De-commoditizing feeder calf market provides added value for producers
Too often, commercial cattle producers don’t think about or work hard at their marketing efforts, but Tom Brink of Top Dollar Angus, Inc. says that information is important.
He also notes that by increasing marketing, producers can de-commoditize the feeder calf market.
“Beef is no longer a commodity as it is presented to producers,” Brink comments. “Name brands and greater differentiation are everywhere.”
He also notes that 70 percent of all fed cattle are sold on grids and formulas, meaning that cattle are priced according to their carcass value.
With the commercial bull market strongly de-commoditized, Brink says it is logical that the feeder calf market is next.
“That is how we distinguish one group of calves from another,” Brink says. “How do we prove our cattle are different?”
Brink references video auction catalogs, pointing out that stickers and stamps accompany many of the lots. Five and 10 years ago, those designations were there.
“These all represent an attempt to differentiate our product,” he says. “It represents an attempt to show that groups of cattle are different in a positive way.”
Brink continues, “We are using information from within our industry to differentiate the best cattle from the rest.”
In differentiating cattle, Brink notes that producers must determine what information matters.
“What should I think and what do I need to provide to prospective buyers?” he asks. “In simple form, I think people need to know frame and flesh condition. Health program information, especially on calves, is important.”
For producers selling yearlings, less information is necessary, he says. Genetic information can be helpful in selling yearlings.
“We also need to thin about the type of information in the categories that we are providing,” Brink comments. “Is it subjective or objective? Is it hard data or just opinion?”
“We want to be in a position to have a superior product that is valuable,” he adds.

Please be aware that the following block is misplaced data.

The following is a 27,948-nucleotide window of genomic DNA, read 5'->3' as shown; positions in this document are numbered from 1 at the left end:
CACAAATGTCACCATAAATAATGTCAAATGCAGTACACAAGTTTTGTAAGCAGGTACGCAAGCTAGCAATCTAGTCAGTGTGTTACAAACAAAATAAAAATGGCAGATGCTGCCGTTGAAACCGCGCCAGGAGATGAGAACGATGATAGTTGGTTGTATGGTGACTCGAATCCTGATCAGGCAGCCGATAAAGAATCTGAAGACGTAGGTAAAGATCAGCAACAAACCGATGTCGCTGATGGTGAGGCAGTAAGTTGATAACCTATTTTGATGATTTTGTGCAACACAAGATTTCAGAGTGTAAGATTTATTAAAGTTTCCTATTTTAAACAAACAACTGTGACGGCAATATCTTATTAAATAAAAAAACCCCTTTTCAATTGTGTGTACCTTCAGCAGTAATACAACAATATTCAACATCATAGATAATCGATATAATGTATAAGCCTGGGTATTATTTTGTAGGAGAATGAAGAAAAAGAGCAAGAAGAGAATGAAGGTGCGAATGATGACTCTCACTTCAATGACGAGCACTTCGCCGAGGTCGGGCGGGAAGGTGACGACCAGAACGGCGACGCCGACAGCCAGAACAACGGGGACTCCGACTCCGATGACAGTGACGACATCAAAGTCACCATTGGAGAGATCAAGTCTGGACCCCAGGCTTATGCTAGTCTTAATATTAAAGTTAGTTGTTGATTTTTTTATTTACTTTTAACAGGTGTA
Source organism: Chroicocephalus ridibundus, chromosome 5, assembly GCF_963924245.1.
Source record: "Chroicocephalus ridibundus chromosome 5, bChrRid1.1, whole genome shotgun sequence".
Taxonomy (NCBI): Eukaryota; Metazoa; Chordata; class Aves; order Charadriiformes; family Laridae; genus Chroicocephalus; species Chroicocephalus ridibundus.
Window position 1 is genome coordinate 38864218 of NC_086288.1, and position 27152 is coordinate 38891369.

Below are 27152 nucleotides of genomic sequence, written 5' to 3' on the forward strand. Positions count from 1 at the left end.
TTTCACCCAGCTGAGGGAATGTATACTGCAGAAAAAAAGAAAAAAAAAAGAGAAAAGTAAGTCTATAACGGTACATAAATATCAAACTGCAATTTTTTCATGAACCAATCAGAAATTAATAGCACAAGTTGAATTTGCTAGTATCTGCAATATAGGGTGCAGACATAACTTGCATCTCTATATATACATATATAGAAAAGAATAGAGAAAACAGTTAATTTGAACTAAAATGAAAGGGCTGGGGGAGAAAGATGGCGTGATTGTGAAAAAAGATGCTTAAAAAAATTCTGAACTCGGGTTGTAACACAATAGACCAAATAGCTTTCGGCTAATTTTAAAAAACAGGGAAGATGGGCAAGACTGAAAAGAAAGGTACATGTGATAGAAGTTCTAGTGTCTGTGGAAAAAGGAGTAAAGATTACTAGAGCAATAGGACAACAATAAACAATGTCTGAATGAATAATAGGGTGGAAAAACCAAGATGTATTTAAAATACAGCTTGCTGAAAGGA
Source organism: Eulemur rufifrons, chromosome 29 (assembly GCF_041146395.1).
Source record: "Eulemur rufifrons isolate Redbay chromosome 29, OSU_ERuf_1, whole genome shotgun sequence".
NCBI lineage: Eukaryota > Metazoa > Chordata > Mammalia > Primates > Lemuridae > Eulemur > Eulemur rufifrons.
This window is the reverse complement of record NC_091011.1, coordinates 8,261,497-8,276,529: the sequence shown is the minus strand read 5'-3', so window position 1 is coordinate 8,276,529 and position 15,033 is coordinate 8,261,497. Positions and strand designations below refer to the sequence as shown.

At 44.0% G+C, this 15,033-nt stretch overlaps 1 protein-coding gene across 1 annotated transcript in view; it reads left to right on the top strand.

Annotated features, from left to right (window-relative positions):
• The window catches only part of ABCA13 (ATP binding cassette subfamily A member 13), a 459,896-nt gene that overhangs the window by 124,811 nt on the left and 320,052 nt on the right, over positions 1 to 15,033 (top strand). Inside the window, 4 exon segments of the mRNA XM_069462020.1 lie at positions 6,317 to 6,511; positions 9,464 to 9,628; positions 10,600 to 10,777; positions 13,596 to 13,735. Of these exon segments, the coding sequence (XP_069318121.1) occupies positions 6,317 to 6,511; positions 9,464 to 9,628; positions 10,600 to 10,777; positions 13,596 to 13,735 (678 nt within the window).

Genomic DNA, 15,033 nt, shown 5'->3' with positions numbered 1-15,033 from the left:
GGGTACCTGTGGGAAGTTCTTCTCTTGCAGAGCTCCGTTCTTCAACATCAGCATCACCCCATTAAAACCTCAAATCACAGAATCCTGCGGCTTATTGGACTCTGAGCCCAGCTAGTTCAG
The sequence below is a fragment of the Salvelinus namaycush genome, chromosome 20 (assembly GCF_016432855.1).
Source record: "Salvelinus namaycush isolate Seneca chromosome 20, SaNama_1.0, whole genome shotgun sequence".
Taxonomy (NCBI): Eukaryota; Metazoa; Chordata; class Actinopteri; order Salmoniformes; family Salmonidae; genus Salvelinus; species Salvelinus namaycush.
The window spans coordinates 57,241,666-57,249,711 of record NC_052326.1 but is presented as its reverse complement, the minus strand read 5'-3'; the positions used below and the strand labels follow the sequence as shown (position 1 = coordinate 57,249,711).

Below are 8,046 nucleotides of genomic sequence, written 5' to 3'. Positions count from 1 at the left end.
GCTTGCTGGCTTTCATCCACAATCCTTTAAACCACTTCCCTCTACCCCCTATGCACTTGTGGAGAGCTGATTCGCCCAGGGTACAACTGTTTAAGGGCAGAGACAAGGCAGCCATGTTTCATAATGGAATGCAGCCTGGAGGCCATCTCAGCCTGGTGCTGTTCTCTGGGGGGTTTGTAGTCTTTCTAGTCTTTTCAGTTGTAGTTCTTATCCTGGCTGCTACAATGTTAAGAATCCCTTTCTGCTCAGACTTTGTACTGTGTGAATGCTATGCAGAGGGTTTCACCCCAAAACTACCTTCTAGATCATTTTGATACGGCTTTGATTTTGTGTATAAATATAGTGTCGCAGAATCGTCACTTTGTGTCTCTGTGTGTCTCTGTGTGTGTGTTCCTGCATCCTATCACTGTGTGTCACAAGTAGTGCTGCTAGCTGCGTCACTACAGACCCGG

Supplementing subjective data
While some information about cattle can be subjective, Brink notes that it can be supplemented to make it more valuable.
“Let’s talk about frame condition, for example,” he says. “We have to be honest when we’re talking about it because buyers will see it as soon as the cattle show up. Frame score is also subjective unless we provide pictures or video of the cattle. Then it becomes more objective.”
Many buyers will not purchase cattle unless they are able to see at least a picture of the animals.
“Condition is always going to be very high on the buyers’ lists,” Brinks says, “and while pictures don’t tell us everything we need to know, it does give some information in terms of the current condition.”
Providing objective information concerning the animal health program is also important, Brink says.
“Are we saying that our cattle have their shots, or do we tell prospective buyers that our cattle have had two rounds of modified live vaccine? That doesn’t really tell us a lot,” he says.
However, Brink notes that using vaccination program details or following a well-known program is more helpful to buyers. The definition of Vac-34 and Vac-45 is well understood by buyers.
“Detailed information on treatments, timing and when cattle were weaned can be important,” he explains. “A comprehensive list allows buyers the chance to assess cattle health more fully. They can see what we did in our herd health program.”
“A good solid health program is something we can promote,” Brink emphasizes.
Cattle genetics are also important, according to Brink.
Buyers often take generic descriptors like “front-end” or “powerful” with a grain of salt. The top end of one ranch herd might be equal to the bottom end from another herd and vice versa.
“We have a limited ability to identify superior genetics,” Brink says, noting that branded programs, such as Top Dollar Angus, can be helpful in pinpointing high-quality genetics for buyers. “The cattle at the top 25 percent of the bell curve are worth more when we sell them because they are worth more to the buyer, but without identifying them, how are we going to capture that value?”
In looking at one specific example, Brink cites a group of cattle from 2014.
“The top 10 steers and the bottom 10 steers have a value difference per head of $457,” he said. “This is extremely instructive.”
The difference in the top 10 animals was that they weighed more, grew faster and probably grew more efficiently, he explains.
“Pounds translate to dollars,” he says. “They also had higher quality grades. Their marbling put those steers in the upper two-thirds of choice.”
Brink adds, “The takeaway from all of this is if we want to create valuable cattle, they need growth, pounds, marbling and muscle.”
Brink spoke during the 2015 Range Beef Cow Symposium, held in Loveland, Colo. in November 2015.
Saige Albert is managing editor of the Wyoming Livestock Roundup and can be reached at firstname.lastname@example.org.